The Common Good

Weekly Wrap

The Top 10 Stories of May 30, 2013

Quote of the day.
"It may be happening, but Americans don''t like it. It is clear that a lot of Americans don''t think this is a good state of affairs." Frank Newport, Gallup''s editor in chief, on a new survey showing more than three in four of Americans say religion is losing its influence in the U.S.
(CNN Belief Blog)

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The Top 10 Stories of May 29, 2013

Quote of the day.
"We received nothing of what we fought for and what some of us died for. We did not get our freedoms, the rights for which people died, the economy is doing much worse than ever, and it seems like we''re in need of a new revolution." Mostafa Sherif, 29, an unemployed mechanical engineer in Cairo, on why young Egyptians are feeling disenfranchised.
(Chicago Tribune/Los Angeles Times)

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The Top 10 Stories of May 28, 2013

Quote of the day.
"I think it''s easy for people to be mad at God for what''s happened. But what we''ve seen here is how God has protected and cared for so many people." Noah Hill, youth pastor at Southgate Baptist Church, in one of the areas hardest hit by the tornado in Moore, Okla.
(Chicago Tribune)

1. A nation ''still at war'' honors its dead.
President Obama on Monday paid homage to the nation’s military, especially troops serving in Afghanistan, using his traditional Memorial Day address at Arlington National Cemetery to exhort Americans to honor their “sacred obligation” to veterans and to remind the country that “our nation is still at war.”
(New York Times)

2. Conservative attempts to block immigration reform fails.
Unlike six years ago, the loudest voices of dissent were drowned out by a disciplined performance from a bipartisan group of eight senators who teamed up to fight off the most serious threats to the bill.
(Washington Post)

3. Racial diversity efforts ebb for elite careers.
Nearly a half-century after a Texan, President Lyndon B. Johnson, helped usher in the era of affirmative action, the Supreme Court is poised to rule as early as this week on whether the University of Texas can continue to consider race as one of many factors in its admissions policy.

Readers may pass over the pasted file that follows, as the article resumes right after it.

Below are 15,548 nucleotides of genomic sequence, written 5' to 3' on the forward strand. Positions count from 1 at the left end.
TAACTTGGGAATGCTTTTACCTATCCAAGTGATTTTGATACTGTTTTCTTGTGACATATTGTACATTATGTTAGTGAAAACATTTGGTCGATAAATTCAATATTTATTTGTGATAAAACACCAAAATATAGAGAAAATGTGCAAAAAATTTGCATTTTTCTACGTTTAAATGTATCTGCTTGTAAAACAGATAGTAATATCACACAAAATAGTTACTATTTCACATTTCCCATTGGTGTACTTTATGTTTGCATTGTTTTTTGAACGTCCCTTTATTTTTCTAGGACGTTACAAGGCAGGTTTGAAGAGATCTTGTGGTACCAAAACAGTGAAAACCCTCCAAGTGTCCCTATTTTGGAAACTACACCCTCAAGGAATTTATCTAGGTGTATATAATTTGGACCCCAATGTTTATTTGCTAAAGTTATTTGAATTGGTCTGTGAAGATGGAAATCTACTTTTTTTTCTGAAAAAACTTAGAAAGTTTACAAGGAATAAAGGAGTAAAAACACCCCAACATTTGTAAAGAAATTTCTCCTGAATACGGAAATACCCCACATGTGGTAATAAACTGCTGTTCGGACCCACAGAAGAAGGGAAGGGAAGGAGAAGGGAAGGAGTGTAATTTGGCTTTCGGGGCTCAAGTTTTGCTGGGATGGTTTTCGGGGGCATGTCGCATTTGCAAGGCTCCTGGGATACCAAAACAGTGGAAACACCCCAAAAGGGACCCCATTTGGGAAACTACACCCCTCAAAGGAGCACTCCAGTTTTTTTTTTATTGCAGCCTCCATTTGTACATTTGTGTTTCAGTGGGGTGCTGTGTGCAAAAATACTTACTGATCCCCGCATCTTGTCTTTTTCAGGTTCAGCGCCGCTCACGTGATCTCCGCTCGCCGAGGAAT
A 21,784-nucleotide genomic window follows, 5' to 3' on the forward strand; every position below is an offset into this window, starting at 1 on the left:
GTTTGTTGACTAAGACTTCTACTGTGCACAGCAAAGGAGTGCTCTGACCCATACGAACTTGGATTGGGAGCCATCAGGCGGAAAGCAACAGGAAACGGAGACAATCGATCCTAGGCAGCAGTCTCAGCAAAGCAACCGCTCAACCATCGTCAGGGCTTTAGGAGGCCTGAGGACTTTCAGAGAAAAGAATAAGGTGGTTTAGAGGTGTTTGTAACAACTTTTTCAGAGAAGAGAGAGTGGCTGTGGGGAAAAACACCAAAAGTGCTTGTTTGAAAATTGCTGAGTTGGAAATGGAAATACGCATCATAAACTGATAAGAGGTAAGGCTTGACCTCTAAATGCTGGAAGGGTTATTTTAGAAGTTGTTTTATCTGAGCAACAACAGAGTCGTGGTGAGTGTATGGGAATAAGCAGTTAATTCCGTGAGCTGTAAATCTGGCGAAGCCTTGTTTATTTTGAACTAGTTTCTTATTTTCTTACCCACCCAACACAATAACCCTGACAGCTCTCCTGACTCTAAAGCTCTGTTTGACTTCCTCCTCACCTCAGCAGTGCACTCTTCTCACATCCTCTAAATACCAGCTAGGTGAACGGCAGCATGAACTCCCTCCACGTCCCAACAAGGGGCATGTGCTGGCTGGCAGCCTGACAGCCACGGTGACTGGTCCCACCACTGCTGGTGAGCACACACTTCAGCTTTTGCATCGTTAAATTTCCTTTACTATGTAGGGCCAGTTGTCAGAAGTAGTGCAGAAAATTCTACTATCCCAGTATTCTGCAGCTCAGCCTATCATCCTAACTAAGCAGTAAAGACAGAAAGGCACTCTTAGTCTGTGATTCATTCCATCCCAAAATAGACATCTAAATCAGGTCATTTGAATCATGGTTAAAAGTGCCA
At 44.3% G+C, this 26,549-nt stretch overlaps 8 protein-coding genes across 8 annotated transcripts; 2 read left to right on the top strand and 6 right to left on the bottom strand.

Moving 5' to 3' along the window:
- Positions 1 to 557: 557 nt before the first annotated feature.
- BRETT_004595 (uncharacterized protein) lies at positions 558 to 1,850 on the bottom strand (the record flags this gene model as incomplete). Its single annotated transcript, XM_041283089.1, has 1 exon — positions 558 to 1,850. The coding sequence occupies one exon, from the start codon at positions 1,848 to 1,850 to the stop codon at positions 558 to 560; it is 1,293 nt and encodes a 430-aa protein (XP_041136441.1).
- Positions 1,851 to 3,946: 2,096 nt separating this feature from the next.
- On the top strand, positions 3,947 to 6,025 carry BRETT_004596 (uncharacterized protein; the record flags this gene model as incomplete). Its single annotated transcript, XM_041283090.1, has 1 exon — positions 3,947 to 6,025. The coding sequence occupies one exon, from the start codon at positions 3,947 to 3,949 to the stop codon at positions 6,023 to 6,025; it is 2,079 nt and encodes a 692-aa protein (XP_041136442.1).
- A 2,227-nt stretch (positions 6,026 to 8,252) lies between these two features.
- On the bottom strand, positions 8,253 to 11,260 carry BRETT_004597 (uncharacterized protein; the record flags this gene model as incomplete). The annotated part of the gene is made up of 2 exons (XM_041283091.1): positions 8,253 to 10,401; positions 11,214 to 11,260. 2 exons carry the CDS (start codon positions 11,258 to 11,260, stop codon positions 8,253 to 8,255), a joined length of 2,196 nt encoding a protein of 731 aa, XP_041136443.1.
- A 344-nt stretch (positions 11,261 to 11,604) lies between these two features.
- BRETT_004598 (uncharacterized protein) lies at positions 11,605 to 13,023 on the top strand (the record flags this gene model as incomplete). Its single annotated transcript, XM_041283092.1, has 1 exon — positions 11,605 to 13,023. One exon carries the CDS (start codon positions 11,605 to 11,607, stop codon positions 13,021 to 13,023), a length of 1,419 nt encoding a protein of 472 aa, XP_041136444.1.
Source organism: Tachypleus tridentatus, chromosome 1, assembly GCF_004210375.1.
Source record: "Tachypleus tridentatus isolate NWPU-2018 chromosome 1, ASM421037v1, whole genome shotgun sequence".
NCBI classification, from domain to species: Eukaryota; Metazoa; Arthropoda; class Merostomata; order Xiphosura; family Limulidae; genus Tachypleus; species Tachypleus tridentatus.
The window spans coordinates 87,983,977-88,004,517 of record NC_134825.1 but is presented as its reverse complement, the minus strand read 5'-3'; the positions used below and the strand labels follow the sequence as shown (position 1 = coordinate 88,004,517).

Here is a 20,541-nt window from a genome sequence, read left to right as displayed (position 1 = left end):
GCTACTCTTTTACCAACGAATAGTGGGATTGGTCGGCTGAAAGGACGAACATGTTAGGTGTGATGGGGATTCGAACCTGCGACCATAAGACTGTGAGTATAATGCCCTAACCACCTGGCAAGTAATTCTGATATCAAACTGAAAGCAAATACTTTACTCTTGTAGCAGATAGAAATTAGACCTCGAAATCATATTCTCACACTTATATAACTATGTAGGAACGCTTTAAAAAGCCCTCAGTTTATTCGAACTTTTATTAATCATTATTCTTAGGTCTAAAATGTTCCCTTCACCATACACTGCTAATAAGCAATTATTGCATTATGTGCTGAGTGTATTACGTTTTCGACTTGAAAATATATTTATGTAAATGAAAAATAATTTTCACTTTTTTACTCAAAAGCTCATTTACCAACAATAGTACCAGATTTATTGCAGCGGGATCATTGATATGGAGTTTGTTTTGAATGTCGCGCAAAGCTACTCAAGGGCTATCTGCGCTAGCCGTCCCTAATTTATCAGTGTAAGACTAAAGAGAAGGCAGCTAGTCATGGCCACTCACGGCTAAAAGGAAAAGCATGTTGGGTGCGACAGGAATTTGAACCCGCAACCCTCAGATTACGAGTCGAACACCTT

(New York Times)

4. National and state parks suffering from budget cuts.
National and state parks will be open for business this summer, but it won''t be business as usual: Washington''s sledgehammer budget cuts and fewer state dollars will result in overflowing trash cans, closed visitor centers, and fewer Junior Ranger programs.
(McClatchy News)

5. Gun control supporters facing recall bids in Colo.
A handful of Democratic state lawmakers in Colorado face recall petition efforts in what looks to be the first wave of fallout over legislative votes to limit gun rights. 
(Associated Press)

6. Big U.S. weapons system designs compromised by Chinese hackers.
Designs for many of the nation’s most sensitive advanced weapons systems have been compromised by Chinese hackers, according to a report prepared for the Pentagon and to officials from government and the defense industry.
(Washington Post)

7. McCain visits Syria; EU agrees to relax arms ban.
Diplomatic pressure on Syrian President Bashar Assad escalated Monday, as a divided European Union agreed to relax a ban on weapons shipments to anti-Assad forces and U.S. Sen. John McCain met with insurgent commanders during a surprise visit to the country.
(Chicago Tribune/Los Angeles Times)

8. John Kerry unveils plan to boost Palestinian economy.
John Kerry revealed his long-awaited plan for peace in the Middle East on Sunday, hinging on a $4 billion (£2.6 billion) investment in the Palestinian private sector.
(Guardian)

9. Colombia, FARC rebels reach agreement on agrarian reform.